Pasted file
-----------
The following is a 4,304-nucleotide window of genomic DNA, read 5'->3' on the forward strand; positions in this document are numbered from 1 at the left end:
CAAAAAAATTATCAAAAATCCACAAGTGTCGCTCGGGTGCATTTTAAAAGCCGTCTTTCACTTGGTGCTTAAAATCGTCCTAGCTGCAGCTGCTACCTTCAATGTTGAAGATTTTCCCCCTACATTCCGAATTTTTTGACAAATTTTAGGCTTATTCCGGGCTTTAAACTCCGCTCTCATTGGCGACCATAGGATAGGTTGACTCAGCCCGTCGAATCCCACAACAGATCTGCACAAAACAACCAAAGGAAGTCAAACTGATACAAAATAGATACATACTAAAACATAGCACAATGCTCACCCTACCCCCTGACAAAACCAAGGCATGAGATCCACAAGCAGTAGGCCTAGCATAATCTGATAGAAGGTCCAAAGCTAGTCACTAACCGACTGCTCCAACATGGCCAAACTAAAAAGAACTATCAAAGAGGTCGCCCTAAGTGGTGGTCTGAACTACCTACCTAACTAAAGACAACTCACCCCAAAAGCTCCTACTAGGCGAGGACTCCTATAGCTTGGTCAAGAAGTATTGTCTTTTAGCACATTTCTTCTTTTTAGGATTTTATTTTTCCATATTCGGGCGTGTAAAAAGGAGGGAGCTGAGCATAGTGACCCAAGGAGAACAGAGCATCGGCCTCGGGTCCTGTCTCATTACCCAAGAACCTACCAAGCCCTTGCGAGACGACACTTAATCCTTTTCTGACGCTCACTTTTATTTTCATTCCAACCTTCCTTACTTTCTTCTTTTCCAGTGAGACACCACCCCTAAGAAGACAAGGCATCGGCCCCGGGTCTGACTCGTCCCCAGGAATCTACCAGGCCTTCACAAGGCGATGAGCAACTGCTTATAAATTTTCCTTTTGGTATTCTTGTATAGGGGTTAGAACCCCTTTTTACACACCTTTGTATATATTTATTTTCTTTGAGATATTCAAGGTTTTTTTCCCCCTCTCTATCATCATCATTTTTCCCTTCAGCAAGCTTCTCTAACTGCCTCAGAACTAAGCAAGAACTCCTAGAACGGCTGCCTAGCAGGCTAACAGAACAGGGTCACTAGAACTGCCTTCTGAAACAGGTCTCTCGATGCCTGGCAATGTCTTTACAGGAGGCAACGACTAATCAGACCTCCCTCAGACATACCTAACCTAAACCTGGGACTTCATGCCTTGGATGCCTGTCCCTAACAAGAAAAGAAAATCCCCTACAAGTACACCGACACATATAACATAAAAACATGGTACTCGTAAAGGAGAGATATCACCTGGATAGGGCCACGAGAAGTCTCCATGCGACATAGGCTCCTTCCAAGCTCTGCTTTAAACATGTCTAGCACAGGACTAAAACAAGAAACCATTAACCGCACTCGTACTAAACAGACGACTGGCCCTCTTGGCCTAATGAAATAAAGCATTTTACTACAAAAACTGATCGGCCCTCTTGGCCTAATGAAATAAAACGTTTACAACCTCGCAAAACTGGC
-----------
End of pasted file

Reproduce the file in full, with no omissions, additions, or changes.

The following is a 4,304-nucleotide window of genomic DNA, read 5'->3' on the forward strand; positions in this document are numbered from 1 at the left end:
CAAAAAAATTATCAAAAATCCACAAGTGTCGCTCGGGTGCATTTTAAAAGCCGTCTTTCACTTGGTGCTTAAAATCGTCCTAGCTGCAGCTGCTACCTTCAATGTTGAAGATTTTCCCCCTACATTCCGAATTTTTTGACAAATTTTAGGCTTATTCCGGGCTTTAAACTCCGCTCTCATTGGCGACCATAGGATAGGTTGACTCAGCCCGTCGAATCCCACAACAGATCTGCACAAAACAACCAAAGGAAGTCAAACTGATACAAAATAGATACATACTAAAACATAGCACAATGCTCACCCTACCCCCTGACAAAACCAAGGCATGAGATCCACAAGCAGTAGGCCTAGCATAATCTGATAGAAGGTCCAAAGCTAGTCACTAACCGACTGCTCCAACATGGCCAAACTAAAAAGAACTATCAAAGAGGTCGCCCTAAGTGGTGGTCTGAACTACCTACCTAACTAAAGACAACTCACCCCAAAAGCTCCTACTAGGCGAGGACTCCTATAGCTTGGTCAAGAAGTATTGTCTTTTAGCACATTTCTTCTTTTTAGGATTTTATTTTTCCATATTCGGGCGTGTAAAAAGGAGGGAGCTGAGCATAGTGACCCAAGGAGAACAGAGCATCGGCCTCGGGTCCTGTCTCATTACCCAAGAACCTACCAAGCCCTTGCGAGACGACACTTAATCCTTTTCTGACGCTCACTTTTATTTTCATTCCAACCTTCCTTACTTTCTTCTTTTCCAGTGAGACACCACCCCTAAGAAGACAAGGCATCGGCCCCGGGTCTGACTCGTCCCCAGGAATCTACCAGGCCTTCACAAGGCGATGAGCAACTGCTTATAAATTTTCCTTTTGGTATTCTTGTATAGGGGTTAGAACCCCTTTTTACACACCTTTGTATATATTTATTTTCTTTGAGATATTCAAGGTTTTTTTCCCCCTCTCTATCATCATCATTTTTCCCTTCAGCAAGCTTCTCTAACTGCCTCAGAACTAAGCAAGAACTCCTAGAACGGCTGCCTAGCAGGCTAACAGAACAGGGTCACTAGAACTGCCTTCTGAAACAGGTCTCTCGATGCCTGGCAATGTCTTTACAGGAGGCAACGACTAATCAGACCTCCCTCAGACATACCTAACCTAAACCTGGGACTTCATGCCTTGGATGCCTGTCCCTAACAAGAAAAGAAAATCCCCTACAAGTACACCGACACATATAACATAAAAACATGGTACTCGTAAAGGAGAGATATCACCTGGATAGGGCCACGAGAAGTCTCCATGCGACATAGGCTCCTTCCAAGCTCTGCTTTAAACATGTCTAGCACAGGACTAAAACAAGAAACCATTAACCGCACTCGTACTAAACAGACGACTGGCCCTCTTGGCCTAATGAAATAAAGCATTTTACTACAAAAACTGATCGGCCCTCTTGGCCTAATGAAATAAAACGTTTACAACCTCGCAAAACTGGC